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Native Village of Eklutna will decide what to do with Captain Cook statue in downtown Anchorage

A statue of Captain James Cook stands on a plinth in Resolution Park overlooking the Cook Inlet near 3rd Avenue in Anchorage on Wednesday, June 17, 2020. (Bill Roth / ADN)

Following calls on social media for the statue of Captain James Cook to be removed from downtown Anchorage, Mayor Ethan Berkowitz has asked the Native Village of Eklutna to decide what to do with the statue.

In a joint letter Tuesday, Berkowitz and tribal president Aaron Leggett said “the statue is but one symbol among many that fail to fully and fairly recognize Anchorage’s First People.”

“Consequently, as part of the government-to-government relationship between the Municipality of Anchorage and the Native Village of Eklutna, we seek to establish a process that respects the crucial role and sovereign authority of local tribes as we more fully and fairly portray Alaska’s past,” the letter said.

The Native Village of Eklutna is the only tribal government within the boundaries of the Municipality of Anchorage. It became federally recognized in 1982.

Leggett said he would prefer to augment the monument at Resolution Park to include an accurate history of Cook’s time in Alaska and the history of the Dena’ina people. But he said it’s a decision for the village’s council to make later this summer.

“I don’t want to be the one saying it will never be taken down, but I think there needs to be a lot more discussion before we move forward,” Leggett said.

Leggett said this is the most significant recognition from an Anchorage official of the village being a sovereign government. That recognition, and the formation of government-to-government relations between the village and Alaska’s largest city, is something he’s been working on for 15 years.

Leggett called the recognition “huge.”

“This is a formal statement on behalf of the mayor that really does honor our sovereignty and looks at us as the true partner and governmental institution in our city,” he said.

Cook, a famed British explorer, was in the Anchorage area for short period in May and June of 1778; he and his crew were the first Europeans to reach Prince William Sound and Cook Inlet. His visit is remembered in the oral tradition of the Dena’ina people.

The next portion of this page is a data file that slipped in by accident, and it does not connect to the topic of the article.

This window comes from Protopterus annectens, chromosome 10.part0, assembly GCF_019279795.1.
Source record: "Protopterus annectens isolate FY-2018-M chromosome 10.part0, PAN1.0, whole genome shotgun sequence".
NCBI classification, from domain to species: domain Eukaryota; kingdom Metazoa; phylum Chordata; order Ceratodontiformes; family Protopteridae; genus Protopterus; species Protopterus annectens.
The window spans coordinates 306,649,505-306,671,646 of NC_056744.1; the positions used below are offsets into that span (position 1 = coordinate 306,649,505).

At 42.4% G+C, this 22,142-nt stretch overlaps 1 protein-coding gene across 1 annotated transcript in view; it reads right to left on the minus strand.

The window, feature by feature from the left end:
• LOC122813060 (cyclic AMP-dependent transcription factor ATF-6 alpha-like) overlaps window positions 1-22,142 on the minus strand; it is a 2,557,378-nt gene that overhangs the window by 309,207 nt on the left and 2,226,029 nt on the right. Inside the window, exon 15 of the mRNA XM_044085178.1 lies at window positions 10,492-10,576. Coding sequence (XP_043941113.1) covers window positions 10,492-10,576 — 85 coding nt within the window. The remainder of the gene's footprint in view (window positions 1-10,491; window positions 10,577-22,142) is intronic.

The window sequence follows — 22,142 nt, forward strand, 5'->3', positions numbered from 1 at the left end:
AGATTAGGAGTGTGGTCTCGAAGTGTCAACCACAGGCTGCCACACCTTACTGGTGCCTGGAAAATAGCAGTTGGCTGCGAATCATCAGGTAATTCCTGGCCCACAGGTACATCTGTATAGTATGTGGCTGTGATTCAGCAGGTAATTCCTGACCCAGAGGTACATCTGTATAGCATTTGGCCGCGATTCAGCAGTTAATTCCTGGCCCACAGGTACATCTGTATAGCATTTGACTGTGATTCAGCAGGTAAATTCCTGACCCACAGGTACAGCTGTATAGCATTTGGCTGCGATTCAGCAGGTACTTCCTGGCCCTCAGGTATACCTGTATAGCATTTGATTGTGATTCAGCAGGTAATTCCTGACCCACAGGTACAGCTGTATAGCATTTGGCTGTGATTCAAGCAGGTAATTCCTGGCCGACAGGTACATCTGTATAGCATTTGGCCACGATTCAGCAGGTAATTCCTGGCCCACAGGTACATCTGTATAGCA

The statue in downtown Anchorage was given to the city by oil company British Petroleum in 1976. It is a replica of a statue in Whitby, England, which is a sister city of Anchorage.

Calls for the Cook statue’s removal in Anchorage come as statues of historical figures who were involved in colonization or the slave trade are being taken down and vandalized worldwide, viewed in a more critical light during the current global reckoning on racial equality.

Leggett said the Cook statue could be removed, or the outcome could be as simple as turning it around, so its back faces Cook Inlet. He said he’s humbled that so many have taken interest in the statue.

His personal goal is to use this as a way to educate people. Leggett, a special exhibits curator at the Anchorage Museum, said he sees Cook as a complex person whose maritime achievements are impressive. But Leggett said he also sees Cook as a colonialist.

That education could be changing the plaque on the statue to reflect the history of Indigenous people, as well as adding other educational materials at Resolution Park.

“It creates an opportunity for my people to tell a portion of our story because of Cook’s celebrity; the natural draw,” Leggett said. “Most people in the world know who Captain Cook is.”

Correction: An earlier version of this article said Captain Cook was only in Alaska for a short period in May and June of 1778; Cook was in the Prince William Sound and Cook Inlet area for that period but was in Alaska through October.

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